What Clarke remembers - Ashes loss pain - Sports News - Fanatics - the world's biggest events

What Clarke remembers - Ashes loss pain

By John Coomber 15/08/2006 05:25:34 PM Comments (0)

Michael Clarke will never forget the pain.

He looked around the dressing room at The Oval last September and saw the faces of his team mates as they tried to comprehend the unthinkable.

The Ashes were gone.

"The pain right at the end," Clarke said when he was asked what he remembered most about that series.

"Being my first Ashes series and knowing the result was nothing like I expected, especially after the first Test at Lord's (where he made 91 and Australia cruised to victory).

"When you looked around the team to see guys that have been playing cricket for such a long time - Glenn (McGrath), Warney - so disappointed."

Clarke knew then that his own career hung in the balance, as he had failed to go on with the promising start at Lord's.

He kept getting out in the 20s and 30s, and when it developed into a full-blown slump in the next three home Tests, the wunderkind was out on his ear.

He got his chance again filling in for the injured Justin Langer in Bangladesh, but Clarke knows scores of 19, 9 and 23 not out against the Test easybeats is no case for retention.

"I've been dropped and now I've got to fight my way back in again."

Clarke, who burst onto the Test scene with a glorious 151 in Bangalore 22 months ago, now believes that getting dropped might actually have been good for him.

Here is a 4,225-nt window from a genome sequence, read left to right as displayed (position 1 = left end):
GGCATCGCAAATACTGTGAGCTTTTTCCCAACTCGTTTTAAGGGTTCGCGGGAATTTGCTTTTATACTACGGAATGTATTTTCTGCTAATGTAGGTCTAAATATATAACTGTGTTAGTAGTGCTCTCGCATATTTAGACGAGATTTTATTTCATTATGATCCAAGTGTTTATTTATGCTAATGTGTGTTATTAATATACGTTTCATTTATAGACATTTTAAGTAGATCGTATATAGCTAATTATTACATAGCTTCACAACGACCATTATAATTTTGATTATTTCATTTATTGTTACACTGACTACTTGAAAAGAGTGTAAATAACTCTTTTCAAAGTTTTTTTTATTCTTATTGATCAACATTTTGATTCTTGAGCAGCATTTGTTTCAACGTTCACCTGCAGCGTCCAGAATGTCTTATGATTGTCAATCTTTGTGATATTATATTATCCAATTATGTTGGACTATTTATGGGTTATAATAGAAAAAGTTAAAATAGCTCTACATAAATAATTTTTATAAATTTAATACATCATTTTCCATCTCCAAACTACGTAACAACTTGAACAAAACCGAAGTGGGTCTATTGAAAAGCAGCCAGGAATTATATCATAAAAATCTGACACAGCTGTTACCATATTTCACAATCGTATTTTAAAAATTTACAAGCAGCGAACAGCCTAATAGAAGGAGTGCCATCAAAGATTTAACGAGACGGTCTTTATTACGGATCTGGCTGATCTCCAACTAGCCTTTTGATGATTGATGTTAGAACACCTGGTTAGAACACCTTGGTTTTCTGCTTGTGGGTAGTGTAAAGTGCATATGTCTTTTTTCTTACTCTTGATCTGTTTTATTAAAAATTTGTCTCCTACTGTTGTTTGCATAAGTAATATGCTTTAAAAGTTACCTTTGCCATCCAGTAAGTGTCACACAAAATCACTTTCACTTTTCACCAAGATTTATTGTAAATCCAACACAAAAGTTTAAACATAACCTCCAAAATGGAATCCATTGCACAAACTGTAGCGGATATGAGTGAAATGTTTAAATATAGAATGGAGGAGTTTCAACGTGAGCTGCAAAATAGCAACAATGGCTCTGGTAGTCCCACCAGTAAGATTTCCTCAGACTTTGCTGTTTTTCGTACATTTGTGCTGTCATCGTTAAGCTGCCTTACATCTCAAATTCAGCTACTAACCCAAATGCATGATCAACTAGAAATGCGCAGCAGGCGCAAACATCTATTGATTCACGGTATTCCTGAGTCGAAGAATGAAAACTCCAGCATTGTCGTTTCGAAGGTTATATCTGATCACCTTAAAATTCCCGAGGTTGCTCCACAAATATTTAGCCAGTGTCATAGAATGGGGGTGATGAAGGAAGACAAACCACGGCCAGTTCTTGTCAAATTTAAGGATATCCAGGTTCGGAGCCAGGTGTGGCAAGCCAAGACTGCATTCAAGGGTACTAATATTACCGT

"I've realised how hard Test cricket is. I've understood that you can't take things for granted. I've learnt a lot about myself and about the way I prepare best," he said.

"There's no room for missing a training session, not working as hard I can, because if I don't, I won't succeed.

"I think it was probably good for me - as much as I hate to say getting dropped is good for anybody. It's the worst feeling in the world.

"But it gave me the chance to go back and look at my game and reassess where I was at and also have a look at what I achieved at the start of my career.

"I set a few goals after being dropped and hopefully I'm heading in the right direction to achieve those goals."

Clarke took a month off after Bangladesh, spending some of the time hunting and fishing with Andrew Symonds in Far North Queensland.

He's been back in fitness training for 10 weeks and batting in the nets for the past five weeks.

"I feel like I'm working hard enough. Now I'm just really keen to get out in the middle and have a bat."

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